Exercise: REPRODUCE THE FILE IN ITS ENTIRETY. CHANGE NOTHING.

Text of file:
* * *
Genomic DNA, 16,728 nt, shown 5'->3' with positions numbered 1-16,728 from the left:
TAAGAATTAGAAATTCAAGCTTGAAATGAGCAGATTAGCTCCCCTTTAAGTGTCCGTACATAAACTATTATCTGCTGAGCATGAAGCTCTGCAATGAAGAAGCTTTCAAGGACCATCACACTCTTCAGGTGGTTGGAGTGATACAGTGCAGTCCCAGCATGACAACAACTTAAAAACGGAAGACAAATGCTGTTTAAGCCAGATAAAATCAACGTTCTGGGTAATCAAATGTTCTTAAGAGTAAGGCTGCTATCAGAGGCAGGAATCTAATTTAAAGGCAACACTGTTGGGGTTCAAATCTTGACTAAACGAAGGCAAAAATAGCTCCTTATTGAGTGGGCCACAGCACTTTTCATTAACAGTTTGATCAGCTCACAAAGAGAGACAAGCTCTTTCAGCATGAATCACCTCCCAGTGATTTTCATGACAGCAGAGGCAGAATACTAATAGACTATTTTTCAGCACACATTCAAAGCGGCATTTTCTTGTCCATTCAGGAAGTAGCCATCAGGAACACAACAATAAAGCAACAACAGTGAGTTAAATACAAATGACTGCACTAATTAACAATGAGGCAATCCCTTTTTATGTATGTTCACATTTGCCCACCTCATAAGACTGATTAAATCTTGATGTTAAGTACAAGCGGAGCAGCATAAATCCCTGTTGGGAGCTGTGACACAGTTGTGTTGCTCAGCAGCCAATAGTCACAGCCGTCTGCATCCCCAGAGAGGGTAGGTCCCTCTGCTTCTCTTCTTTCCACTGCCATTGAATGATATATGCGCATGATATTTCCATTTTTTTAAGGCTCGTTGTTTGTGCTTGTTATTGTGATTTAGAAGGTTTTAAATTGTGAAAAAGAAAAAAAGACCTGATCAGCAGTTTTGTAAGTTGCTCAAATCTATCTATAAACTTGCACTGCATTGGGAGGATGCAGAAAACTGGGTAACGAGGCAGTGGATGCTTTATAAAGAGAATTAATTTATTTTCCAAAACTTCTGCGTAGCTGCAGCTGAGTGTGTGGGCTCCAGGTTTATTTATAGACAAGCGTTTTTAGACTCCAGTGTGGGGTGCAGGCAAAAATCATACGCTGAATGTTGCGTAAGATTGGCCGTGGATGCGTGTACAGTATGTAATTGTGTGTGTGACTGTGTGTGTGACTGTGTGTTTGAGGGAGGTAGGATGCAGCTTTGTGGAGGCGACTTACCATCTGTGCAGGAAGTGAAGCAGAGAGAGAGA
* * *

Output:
Genomic DNA, 16,728 nt, shown 5'->3' with positions numbered 1-16,728 from the left:
TAAGAATTAGAAATTCAAGCTTGAAATGAGCAGATTAGCTCCCCTTTAAGTGTCCGTACATAAACTATTATCTGCTGAGCATGAAGCTCTGCAATGAAGAAGCTTTCAAGGACCATCACACTCTTCAGGTGGTTGGAGTGATACAGTGCAGTCCCAGCATGACAACAACTTAAAAACGGAAGACAAATGCTGTTTAAGCCAGATAAAATCAACGTTCTGGGTAATCAAATGTTCTTAAGAGTAAGGCTGCTATCAGAGGCAGGAATCTAATTTAAAGGCAACACTGTTGGGGTTCAAATCTTGACTAAACGAAGGCAAAAATAGCTCCTTATTGAGTGGGCCACAGCACTTTTCATTAACAGTTTGATCAGCTCACAAAGAGAGACAAGCTCTTTCAGCATGAATCACCTCCCAGTGATTTTCATGACAGCAGAGGCAGAATACTAATAGACTATTTTTCAGCACACATTCAAAGCGGCATTTTCTTGTCCATTCAGGAAGTAGCCATCAGGAACACAACAATAAAGCAACAACAGTGAGTTAAATACAAATGACTGCACTAATTAACAATGAGGCAATCCCTTTTTATGTATGTTCACATTTGCCCACCTCATAAGACTGATTAAATCTTGATGTTAAGTACAAGCGGAGCAGCATAAATCCCTGTTGGGAGCTGTGACACAGTTGTGTTGCTCAGCAGCCAATAGTCACAGCCGTCTGCATCCCCAGAGAGGGTAGGTCCCTCTGCTTCTCTTCTTTCCACTGCCATTGAATGATATATGCGCATGATATTTCCATTTTTTTAAGGCTCGTTGTTTGTGCTTGTTATTGTGATTTAGAAGGTTTTAAATTGTGAAAAAGAAAAAAAGACCTGATCAGCAGTTTTGTAAGTTGCTCAAATCTATCTATAAACTTGCACTGCATTGGGAGGATGCAGAAAACTGGGTAACGAGGCAGTGGATGCTTTATAAAGAGAATTAATTTATTTTCCAAAACTTCTGCGTAGCTGCAGCTGAGTGTGTGGGCTCCAGGTTTATTTATAGACAAGCGTTTTTAGACTCCAGTGTGGGGTGCAGGCAAAAATCATACGCTGAATGTTGCGTAAGATTGGCCGTGGATGCGTGTACAGTATGTAATTGTGTGTGTGACTGTGTGTGTGACTGTGTGTTTGAGGGAGGTAGGATGCAGCTTTGTGGAGGCGACTTACCATCTGTGCAGGAAGTGAAGCAGAGAGAGAGA